Mild impairments in diffusion capacity for carbon monoxide (DLCO) have also been reported following COVID-19.17 In a series of patients evaluated 6 weeks following hospitalization for severe COVID-19 infection but not requiring mechanical ventilation, pulmonary function tests were normal except for a reduced DLCO (77%).17 Among patients requiring mechanical ventilation, however, DLCO was severely reduced (51±13%) 6 weeks following hospital discharge.19 While noninvasive measures of pulmonary arterial pressures are typically normal following COVID-19, up to 10% of individuals may develop pulmonary hypertension.11 Patients hospitalized with COVID-19 are at an increased risk of venous thromboembolism, which when present, may also reduce tolerance to hypoxia. While lung volumes typically normalize after infection,6 it is unknown whether persistent reductions in lung volumes increase the risk of high altitude pulmonary edema. Thus, depending on the severity of the acute illness, residual abnormalities of cardiopulmonary function may exist after COVID-19 infection.

Exercise at Altitude Following COVID-19

While resting oxygen saturation levels at sea-level are typically normal following COVID-19 infection,20 hypoxemia during exercise results from impairments in gas exchange, which is further exacerbated at altitude where there is a reduction in the sea-level equivalent of the fraction of inspired oxygen (FiO2).9 For example, at moderate altitudes (2,000-3,000m), the FIO2 equivalent is approximately 15-16%, and at high altitudes (3,000-5,500m), the FIO2 equivalent declines further to approximately 12-13%. In healthy individuals, these reductions in FIO2 at moderate and high altitudes reduce exercise capacity as determined by peak oxygen uptake, by approximately 8% and approximately 30%, respectively.9 For individuals with cardiovascular and pulmonary sequelae following COVID-19, further decrements in exercise capacity are anticipated, along with an inability to tolerate hypoxic environments, particularly among patients with ongoing myocardial inflammation and/or abnormalities in pulmonary function such as reduced DLCO. In the presence of ongoing inflammation, the combination of hypoxia and exercise may also predispose to arrhythmias.

Risk Assessment Prior to Altitude Travel

Previously healthy and asymptomatic individuals, as well as symptomatic patients treated conservatively and who fully recover, require no further evaluation following COVID-19 prior to altitude travel.6 However, patients with persistent symptoms, as well as those with severe infection requiring intensive care and/or with evidence of myocarditis, should have pre-travel cardiovascular and pulmonary testing for risk stratification and awareness of activity restrictions.6 Testing should include laboratory evaluation (high-sensitivity troponin, brain natriuretic peptide), imaging with echocardiography, and cardiac MRI when persistent myocardial inflammation is suspected. Cardiopulmonary exercise testing should be considered to delineate mechanisms and severity of impairments in exercise capacity. For patients with evidence of ongoing inflammation and/or clinically significant reductions in DLCO, travel to hypoxic environments may need to be delayed until resolution of the sequelae of infection. Patients with abnormal exercise responses during cardiopulmonary exercise testing at sea-level (e.g., moderate-severely reduced peak oxygen uptake; ventilatory inefficiency) should anticipate further reductions at altitude, the severity of which may limit exercise tolerance upon arrival to the location of interest. The presence of these abnormalities on pre-travel assessments may warrant referral to specialists with expertise in environmental medicine to risk-stratify patients and provide additional counseling on travel plans through shared decision making with patients and referring providers.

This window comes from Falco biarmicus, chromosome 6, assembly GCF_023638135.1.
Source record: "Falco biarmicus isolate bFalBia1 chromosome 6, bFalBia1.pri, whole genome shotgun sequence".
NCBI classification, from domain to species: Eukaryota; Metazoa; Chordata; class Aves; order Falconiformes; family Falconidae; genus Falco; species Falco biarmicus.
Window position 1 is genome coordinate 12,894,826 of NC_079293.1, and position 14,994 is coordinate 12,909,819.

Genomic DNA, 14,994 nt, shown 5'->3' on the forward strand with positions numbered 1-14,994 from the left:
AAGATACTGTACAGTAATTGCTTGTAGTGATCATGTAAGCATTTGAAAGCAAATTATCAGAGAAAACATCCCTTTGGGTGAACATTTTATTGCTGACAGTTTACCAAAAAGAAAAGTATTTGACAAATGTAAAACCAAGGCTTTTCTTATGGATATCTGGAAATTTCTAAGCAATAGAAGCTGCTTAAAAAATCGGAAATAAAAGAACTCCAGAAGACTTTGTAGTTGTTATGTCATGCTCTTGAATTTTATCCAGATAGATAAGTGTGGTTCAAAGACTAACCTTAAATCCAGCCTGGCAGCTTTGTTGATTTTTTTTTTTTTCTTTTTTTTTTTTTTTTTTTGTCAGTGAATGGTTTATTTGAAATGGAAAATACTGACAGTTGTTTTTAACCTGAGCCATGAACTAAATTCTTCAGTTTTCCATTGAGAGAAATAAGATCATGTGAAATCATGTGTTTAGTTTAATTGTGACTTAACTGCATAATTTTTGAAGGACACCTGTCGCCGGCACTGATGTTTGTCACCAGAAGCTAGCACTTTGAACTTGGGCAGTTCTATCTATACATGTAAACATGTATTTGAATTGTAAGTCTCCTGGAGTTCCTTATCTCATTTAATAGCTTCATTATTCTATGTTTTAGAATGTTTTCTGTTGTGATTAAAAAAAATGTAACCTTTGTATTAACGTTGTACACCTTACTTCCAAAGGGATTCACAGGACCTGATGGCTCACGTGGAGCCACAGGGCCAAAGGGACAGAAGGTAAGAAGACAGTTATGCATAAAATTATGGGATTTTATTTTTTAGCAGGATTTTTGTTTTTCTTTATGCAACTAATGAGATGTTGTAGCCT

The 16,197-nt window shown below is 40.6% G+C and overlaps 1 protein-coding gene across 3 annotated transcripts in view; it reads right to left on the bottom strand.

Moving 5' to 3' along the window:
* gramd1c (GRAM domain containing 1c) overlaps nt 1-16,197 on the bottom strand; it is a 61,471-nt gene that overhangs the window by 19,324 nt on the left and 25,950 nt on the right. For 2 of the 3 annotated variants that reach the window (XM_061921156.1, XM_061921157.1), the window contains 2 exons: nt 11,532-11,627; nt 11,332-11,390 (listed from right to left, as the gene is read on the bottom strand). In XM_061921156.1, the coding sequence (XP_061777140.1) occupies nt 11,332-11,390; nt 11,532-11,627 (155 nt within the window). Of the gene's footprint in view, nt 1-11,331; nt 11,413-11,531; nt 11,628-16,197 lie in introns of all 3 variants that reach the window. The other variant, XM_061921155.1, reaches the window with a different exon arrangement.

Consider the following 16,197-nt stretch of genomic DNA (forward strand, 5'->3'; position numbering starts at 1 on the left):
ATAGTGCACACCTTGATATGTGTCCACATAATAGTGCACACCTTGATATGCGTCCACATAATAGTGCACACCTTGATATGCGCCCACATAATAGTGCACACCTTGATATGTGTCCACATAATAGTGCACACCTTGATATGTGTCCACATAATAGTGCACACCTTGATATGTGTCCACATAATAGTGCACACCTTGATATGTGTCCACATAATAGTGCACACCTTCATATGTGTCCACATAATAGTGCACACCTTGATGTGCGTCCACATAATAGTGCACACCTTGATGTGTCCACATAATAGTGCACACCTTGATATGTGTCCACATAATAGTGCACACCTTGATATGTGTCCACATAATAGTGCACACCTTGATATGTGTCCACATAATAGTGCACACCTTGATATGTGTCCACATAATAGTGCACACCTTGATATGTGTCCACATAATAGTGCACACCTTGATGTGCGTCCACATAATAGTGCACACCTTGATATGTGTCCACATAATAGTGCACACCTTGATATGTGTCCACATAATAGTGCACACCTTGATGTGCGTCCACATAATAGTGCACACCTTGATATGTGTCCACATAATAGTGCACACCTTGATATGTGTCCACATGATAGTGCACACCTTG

Summary Thoughts

Luks and Grissom recently summarized the cardiovascular and pulmonary sequelae of COVID-19 infection and associated implications of hypoxic exposure during mountainous sojourns among patients with history of infection.6 As they nicely emphasize, travel to altitude involves a physiologic response to hypoxia, which increases demands on the cardiovascular and pulmonary systems. These demands may be exacerbated based on the presence and severity of sequelae of COVID-19 infection. Knowledge regarding severity of the infection, combined with presence of ongoing symptoms, knowledge of travel plans (e.g., location/duration and altitude of travel, as well as activities planned), and patient comorbidities, is necessary for pre-travel risk stratification. Additional testing may be necessary to verify recovery of the cardiovascular and pulmonary symptoms, ensuring that risks are minimized, and travel is safe.